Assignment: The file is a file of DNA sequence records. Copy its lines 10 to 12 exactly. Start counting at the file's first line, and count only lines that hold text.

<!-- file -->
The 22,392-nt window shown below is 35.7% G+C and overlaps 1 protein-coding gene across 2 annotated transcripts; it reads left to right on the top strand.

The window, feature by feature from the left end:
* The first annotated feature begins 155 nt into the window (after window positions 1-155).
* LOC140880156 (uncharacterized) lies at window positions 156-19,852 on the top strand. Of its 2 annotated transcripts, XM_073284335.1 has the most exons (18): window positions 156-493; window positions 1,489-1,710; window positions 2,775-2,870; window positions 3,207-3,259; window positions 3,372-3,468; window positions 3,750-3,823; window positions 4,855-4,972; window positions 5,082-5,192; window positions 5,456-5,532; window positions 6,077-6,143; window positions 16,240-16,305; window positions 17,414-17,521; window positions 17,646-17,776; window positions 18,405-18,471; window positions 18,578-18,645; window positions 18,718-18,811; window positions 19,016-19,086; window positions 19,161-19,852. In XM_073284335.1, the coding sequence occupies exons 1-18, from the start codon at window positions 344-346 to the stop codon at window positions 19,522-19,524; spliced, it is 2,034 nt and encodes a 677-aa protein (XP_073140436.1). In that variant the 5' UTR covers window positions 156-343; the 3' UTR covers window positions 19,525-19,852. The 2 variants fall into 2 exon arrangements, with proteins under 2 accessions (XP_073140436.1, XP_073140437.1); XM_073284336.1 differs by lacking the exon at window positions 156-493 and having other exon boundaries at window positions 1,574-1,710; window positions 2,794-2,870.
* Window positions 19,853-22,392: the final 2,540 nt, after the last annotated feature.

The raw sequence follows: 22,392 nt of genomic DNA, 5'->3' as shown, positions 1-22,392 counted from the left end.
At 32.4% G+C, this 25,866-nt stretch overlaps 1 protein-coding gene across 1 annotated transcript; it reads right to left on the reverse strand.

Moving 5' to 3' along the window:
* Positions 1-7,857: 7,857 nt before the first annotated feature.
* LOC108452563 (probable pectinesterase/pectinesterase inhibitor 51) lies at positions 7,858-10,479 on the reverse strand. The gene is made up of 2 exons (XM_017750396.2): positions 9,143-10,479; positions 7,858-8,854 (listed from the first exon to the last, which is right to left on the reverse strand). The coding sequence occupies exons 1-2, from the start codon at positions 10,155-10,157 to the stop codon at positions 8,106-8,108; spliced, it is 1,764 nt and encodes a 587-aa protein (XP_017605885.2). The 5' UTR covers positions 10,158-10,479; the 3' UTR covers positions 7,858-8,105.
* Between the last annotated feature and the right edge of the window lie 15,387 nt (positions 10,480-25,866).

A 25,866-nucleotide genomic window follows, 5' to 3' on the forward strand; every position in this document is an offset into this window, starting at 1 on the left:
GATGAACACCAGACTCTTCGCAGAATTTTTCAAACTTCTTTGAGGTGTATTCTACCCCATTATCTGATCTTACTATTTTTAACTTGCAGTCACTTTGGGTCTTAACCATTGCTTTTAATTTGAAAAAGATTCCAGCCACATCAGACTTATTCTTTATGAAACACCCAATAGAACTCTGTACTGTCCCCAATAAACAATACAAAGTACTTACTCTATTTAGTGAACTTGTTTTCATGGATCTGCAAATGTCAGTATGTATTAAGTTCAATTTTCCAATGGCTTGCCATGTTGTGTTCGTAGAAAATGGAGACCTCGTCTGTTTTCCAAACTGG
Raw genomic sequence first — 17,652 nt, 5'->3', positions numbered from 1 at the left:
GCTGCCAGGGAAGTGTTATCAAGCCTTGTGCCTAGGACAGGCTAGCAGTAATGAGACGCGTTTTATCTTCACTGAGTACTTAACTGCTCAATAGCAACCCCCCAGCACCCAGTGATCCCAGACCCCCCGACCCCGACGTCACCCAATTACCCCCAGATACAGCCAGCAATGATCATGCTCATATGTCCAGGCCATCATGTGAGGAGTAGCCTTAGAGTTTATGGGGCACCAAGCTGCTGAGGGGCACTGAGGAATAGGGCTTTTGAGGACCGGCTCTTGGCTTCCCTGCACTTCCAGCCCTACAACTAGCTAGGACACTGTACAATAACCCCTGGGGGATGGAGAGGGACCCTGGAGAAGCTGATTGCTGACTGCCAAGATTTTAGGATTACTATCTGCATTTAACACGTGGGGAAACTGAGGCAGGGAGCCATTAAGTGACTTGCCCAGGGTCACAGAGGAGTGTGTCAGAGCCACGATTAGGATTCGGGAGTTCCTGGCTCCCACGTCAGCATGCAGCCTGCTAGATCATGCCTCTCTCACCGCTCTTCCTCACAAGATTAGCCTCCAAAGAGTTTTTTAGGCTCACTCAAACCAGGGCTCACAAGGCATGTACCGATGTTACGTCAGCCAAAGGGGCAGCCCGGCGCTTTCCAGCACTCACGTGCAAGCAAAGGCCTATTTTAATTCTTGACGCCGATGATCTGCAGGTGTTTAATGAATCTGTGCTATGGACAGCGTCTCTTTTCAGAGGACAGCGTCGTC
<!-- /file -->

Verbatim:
* LOC108452563 (probable pectinesterase/pectinesterase inhibitor 51) lies at positions 7,858-10,479 on the reverse strand. The gene is made up of 2 exons (XM_017750396.2): positions 9,143-10,479; positions 7,858-8,854 (listed from the first exon to the last, which is right to left on the reverse strand). The coding sequence occupies exons 1-2, from the start codon at positions 10,155-10,157 to the stop codon at positions 8,106-8,108; spliced, it is 1,764 nt and encodes a 587-aa protein (XP_017605885.2). The 5' UTR covers positions 10,158-10,479; the 3' UTR covers positions 7,858-8,105.
* Between the last annotated feature and the right edge of the window lie 15,387 nt (positions 10,480-25,866).

A 25,866-nucleotide genomic window follows, 5' to 3' on the forward strand; every position in this document is an offset into this window, starting at 1 on the left: